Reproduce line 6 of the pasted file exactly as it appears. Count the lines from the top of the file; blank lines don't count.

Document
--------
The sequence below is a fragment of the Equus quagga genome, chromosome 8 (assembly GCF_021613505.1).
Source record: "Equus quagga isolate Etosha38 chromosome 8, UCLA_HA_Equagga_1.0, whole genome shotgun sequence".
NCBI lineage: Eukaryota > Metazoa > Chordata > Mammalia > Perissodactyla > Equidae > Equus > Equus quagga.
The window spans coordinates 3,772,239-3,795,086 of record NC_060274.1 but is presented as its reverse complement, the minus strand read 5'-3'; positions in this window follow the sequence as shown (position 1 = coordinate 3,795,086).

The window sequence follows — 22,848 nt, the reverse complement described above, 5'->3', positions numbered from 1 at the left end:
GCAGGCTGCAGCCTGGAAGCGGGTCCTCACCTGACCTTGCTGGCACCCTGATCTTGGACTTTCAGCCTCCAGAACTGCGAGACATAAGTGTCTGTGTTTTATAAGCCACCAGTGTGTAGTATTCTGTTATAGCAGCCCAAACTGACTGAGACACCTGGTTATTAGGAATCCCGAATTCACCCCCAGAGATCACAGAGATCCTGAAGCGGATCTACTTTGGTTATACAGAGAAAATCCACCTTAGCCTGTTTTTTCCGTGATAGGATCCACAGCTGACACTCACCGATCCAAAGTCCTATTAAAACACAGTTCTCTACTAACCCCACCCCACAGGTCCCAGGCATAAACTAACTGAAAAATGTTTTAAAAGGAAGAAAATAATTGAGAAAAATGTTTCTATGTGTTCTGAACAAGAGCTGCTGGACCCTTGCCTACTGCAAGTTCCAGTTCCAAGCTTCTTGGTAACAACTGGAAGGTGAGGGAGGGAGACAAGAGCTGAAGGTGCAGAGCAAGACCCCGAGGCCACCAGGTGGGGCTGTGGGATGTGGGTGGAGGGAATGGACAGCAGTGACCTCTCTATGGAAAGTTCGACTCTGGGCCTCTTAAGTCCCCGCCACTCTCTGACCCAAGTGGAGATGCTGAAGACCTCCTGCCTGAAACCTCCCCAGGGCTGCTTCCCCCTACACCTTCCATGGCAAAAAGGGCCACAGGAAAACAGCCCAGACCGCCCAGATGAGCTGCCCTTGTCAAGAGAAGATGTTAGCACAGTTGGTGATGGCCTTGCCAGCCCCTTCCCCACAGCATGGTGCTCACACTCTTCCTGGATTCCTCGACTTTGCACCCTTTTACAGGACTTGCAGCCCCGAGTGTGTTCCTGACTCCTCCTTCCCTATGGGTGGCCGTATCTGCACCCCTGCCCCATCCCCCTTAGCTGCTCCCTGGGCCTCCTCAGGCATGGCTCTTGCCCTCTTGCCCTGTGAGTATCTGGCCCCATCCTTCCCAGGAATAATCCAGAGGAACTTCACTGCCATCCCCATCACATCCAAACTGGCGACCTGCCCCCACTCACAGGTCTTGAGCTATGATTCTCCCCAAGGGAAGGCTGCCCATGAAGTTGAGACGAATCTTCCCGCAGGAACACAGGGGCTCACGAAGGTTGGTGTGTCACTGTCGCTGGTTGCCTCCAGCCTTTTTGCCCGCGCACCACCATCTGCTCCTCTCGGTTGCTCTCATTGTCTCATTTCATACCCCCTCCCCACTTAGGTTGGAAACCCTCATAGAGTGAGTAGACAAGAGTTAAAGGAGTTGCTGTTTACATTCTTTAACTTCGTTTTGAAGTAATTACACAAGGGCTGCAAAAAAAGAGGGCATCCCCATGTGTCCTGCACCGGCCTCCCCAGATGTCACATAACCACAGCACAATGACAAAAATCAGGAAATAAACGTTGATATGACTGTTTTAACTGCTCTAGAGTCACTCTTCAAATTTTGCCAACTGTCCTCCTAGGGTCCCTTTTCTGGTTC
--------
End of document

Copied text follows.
GCAGGCTGCAGCCTGGAAGCGGGTCCTCACCTGACCTTGCTGGCACCCTGATCTTGGACTTTCAGCCTCCAGAACTGCGAGACATAAGTGTCTGTGTTTTATAAGCCACCAGTGTGTAGTATTCTGTTATAGCAGCCCAAACTGACTGAGACACCTGGTTATTAGGAATCCCGAATTCACCCCCAGAGATCACAGAGATCCTGAAGCGGATCTACTTTGGTTATACAGAGAAAATCCACCTTAGCCTGTTTTTTCCGTGATAGGATCCACAGCTGACACTCACCGATCCAAAGTCCTATTAAAACACAGTTCTCTACTAACCCCACCCCACAGGTCCCAGGCATAAACTAACTGAAAAATGTTTTAAAAGGAAGAAAATAATTGAGAAAAATGTTTCTATGTGTTCTGAACAAGAGCTGCTGGACCCTTGCCTACTGCAAGTTCCAGTTCCAAGCTTCTTGGTAACAACTGGAAGGTGAGGGAGGGAGACAAGAGCTGAAGGTGCAGAGCAAGACCCCGAGGCCACCAGGTGGGGCTGTGGGATGTGGGTGGAGGGAATGGACAGCAGTGACCTCTCTATGGAAAGTTCGACTCTGGGCCTCTTAAGTCCCCGCCACTCTCTGACCCAAGTGGAGATGCTGAAGACCTCCTGCCTGAAACCTCCCCAGGGCTGCTTCCCCCTACACCTTCCATGGCAAAAAGGGCCACAGGAAAACAGCCCAGACCGCCCAGATGAGCTGCCCTTGTCAAGAGAAGATGTTAGCACAGTTGGTGATGGCCTTGCCAGCCCCTTCCCCACAGCATGGTGCTCACACTCTTCCTGGATTCCTCGACTTTGCACCCTTTTACAGGACTTGCAGCCCCGAGTGTGTTCCTGACTCCTCCTTCCCTATGGGTGGCCGTATCTGCACCCCTGCCCCATCCCCCTTAGCTGCTCCCTGGGCCTCCTCAGGCATGGCTCTTGCCCTCTTGCCCTGTGAGTATCTGGCCCCATCCTTCCCAGGAATAATCCAGAGGAACTTCACTGCCATCCCCATCACATCCAAACTGGCGACCTGCCCCCACTCACAGGTCTTGAGCTATGATTCTCCCCAAGGGAAGGCTGCCCATGAAGTTGAGACGAATCTTCCCGCAGGAACACAGGGGCTCACGAAGGTTGGTGTGTCACTGTCGCTGGTTGCCTCCAGCCTTTTTGCCCGCGCACCACCATCTGCTCCTCTCGGTTGCTCTCATTGTCTCATTTCATACCCCCTCCCCACTTAGGTTGGAAACCCTCATAGAGTGAGTAGACAAGAGTTAAAGGAGTTGCTGTTTACATTCTTTAACTTCGTTTTGAAGTAATTACACAAGGGCTGCAAAAAAAGAGGGCATCCCCATGTGTCCTGCACCGGCCTCCCCAGATGTCACATAACCACAGCACAATGACAAAAATCAGGAAATAAACGTTGATATGACTGTTTTAACTGCTCTAGAGTCACTCTTCAAATTTTGCCAACTGTCCTCCTAGGGTCCCTTTTCTGGTTC